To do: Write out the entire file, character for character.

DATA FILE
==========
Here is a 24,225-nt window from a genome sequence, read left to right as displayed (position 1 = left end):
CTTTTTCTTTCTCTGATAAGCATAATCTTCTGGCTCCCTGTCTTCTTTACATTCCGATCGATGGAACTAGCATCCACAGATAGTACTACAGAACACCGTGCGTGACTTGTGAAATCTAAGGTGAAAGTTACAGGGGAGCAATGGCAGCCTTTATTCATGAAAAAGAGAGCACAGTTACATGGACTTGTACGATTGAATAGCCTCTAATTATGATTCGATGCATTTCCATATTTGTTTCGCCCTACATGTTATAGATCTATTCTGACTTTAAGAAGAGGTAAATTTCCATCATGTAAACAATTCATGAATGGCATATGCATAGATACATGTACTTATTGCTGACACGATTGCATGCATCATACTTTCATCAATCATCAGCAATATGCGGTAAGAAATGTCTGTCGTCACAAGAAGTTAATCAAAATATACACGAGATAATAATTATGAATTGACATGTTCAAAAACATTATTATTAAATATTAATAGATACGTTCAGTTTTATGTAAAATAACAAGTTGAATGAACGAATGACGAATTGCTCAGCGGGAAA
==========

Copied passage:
Here is a 24,225-nt window from a genome sequence, read left to right as displayed (position 1 = left end):
CTTTTTCTTTCTCTGATAAGCATAATCTTCTGGCTCCCTGTCTTCTTTACATTCCGATCGATGGAACTAGCATCCACAGATAGTACTACAGAACACCGTGCGTGACTTGTGAAATCTAAGGTGAAAGTTACAGGGGAGCAATGGCAGCCTTTATTCATGAAAAAGAGAGCACAGTTACATGGACTTGTACGATTGAATAGCCTCTAATTATGATTCGATGCATTTCCATATTTGTTTCGCCCTACATGTTATAGATCTATTCTGACTTTAAGAAGAGGTAAATTTCCATCATGTAAACAATTCATGAATGGCATATGCATAGATACATGTACTTATTGCTGACACGATTGCATGCATCATACTTTCATCAATCATCAGCAATATGCGGTAAGAAATGTCTGTCGTCACAAGAAGTTAATCAAAATATACACGAGATAATAATTATGAATTGACATGTTCAAAAACATTATTATTAAATATTAATAGATACGTTCAGTTTTATGTAAAATAACAAGTTGAATGAACGAATGACGAATTGCTCAGCGGGAAA